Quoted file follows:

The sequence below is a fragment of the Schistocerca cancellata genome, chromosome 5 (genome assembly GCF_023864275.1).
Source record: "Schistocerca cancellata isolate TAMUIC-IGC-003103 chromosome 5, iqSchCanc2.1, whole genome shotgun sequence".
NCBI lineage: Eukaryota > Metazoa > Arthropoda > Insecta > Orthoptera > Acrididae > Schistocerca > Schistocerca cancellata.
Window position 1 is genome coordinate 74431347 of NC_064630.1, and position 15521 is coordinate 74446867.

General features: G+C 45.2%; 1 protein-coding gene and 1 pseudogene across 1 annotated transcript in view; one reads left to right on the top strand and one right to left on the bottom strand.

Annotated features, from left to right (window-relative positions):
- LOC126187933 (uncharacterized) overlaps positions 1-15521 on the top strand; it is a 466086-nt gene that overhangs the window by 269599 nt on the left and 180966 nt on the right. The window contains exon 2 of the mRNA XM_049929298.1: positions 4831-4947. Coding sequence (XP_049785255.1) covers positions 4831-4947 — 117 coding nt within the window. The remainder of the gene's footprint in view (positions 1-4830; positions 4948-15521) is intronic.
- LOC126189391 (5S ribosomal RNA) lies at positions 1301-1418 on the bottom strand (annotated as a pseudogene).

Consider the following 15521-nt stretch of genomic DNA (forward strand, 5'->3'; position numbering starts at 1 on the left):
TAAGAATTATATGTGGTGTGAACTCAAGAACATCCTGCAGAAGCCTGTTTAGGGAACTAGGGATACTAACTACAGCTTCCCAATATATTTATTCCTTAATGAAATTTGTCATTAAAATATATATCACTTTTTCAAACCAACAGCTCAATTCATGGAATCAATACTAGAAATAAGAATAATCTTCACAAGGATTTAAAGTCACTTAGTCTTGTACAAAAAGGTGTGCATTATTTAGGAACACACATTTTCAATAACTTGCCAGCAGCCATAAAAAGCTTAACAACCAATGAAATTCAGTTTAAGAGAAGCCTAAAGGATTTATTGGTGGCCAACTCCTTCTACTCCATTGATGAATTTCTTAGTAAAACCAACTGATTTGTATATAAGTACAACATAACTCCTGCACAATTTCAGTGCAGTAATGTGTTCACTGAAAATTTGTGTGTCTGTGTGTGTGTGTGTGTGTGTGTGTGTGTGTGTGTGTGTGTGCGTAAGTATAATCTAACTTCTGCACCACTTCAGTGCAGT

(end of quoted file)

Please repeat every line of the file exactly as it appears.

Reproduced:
The sequence below is a fragment of the Schistocerca cancellata genome, chromosome 5 (genome assembly GCF_023864275.1).
Source record: "Schistocerca cancellata isolate TAMUIC-IGC-003103 chromosome 5, iqSchCanc2.1, whole genome shotgun sequence".
NCBI lineage: Eukaryota > Metazoa > Arthropoda > Insecta > Orthoptera > Acrididae > Schistocerca > Schistocerca cancellata.
Window position 1 is genome coordinate 74431347 of NC_064630.1, and position 15521 is coordinate 74446867.

General features: G+C 45.2%; 1 protein-coding gene and 1 pseudogene across 1 annotated transcript in view; one reads left to right on the top strand and one right to left on the bottom strand.

Annotated features, from left to right (window-relative positions):
- LOC126187933 (uncharacterized) overlaps positions 1-15521 on the top strand; it is a 466086-nt gene that overhangs the window by 269599 nt on the left and 180966 nt on the right. The window contains exon 2 of the mRNA XM_049929298.1: positions 4831-4947. Coding sequence (XP_049785255.1) covers positions 4831-4947 — 117 coding nt within the window. The remainder of the gene's footprint in view (positions 1-4830; positions 4948-15521) is intronic.
- LOC126189391 (5S ribosomal RNA) lies at positions 1301-1418 on the bottom strand (annotated as a pseudogene).

Consider the following 15521-nt stretch of genomic DNA (forward strand, 5'->3'; position numbering starts at 1 on the left):
TAAGAATTATATGTGGTGTGAACTCAAGAACATCCTGCAGAAGCCTGTTTAGGGAACTAGGGATACTAACTACAGCTTCCCAATATATTTATTCCTTAATGAAATTTGTCATTAAAATATATATCACTTTTTCAAACCAACAGCTCAATTCATGGAATCAATACTAGAAATAAGAATAATCTTCACAAGGATTTAAAGTCACTTAGTCTTGTACAAAAAGGTGTGCATTATTTAGGAACACACATTTTCAATAACTTGCCAGCAGCCATAAAAAGCTTAACAACCAATGAAATTCAGTTTAAGAGAAGCCTAAAGGATTTATTGGTGGCCAACTCCTTCTACTCCATTGATGAATTTCTTAGTAAAACCAACTGATTTGTATATAAGTACAACATAACTCCTGCACAATTTCAGTGCAGTAATGTGTTCACTGAAAATTTGTGTGTCTGTGTGTGTGTGTGTGTGTGTGTGTGTGTGTGTGTGTGTGTGCGTAAGTATAATCTAACTTCTGCACCACTTCAGTGCAGT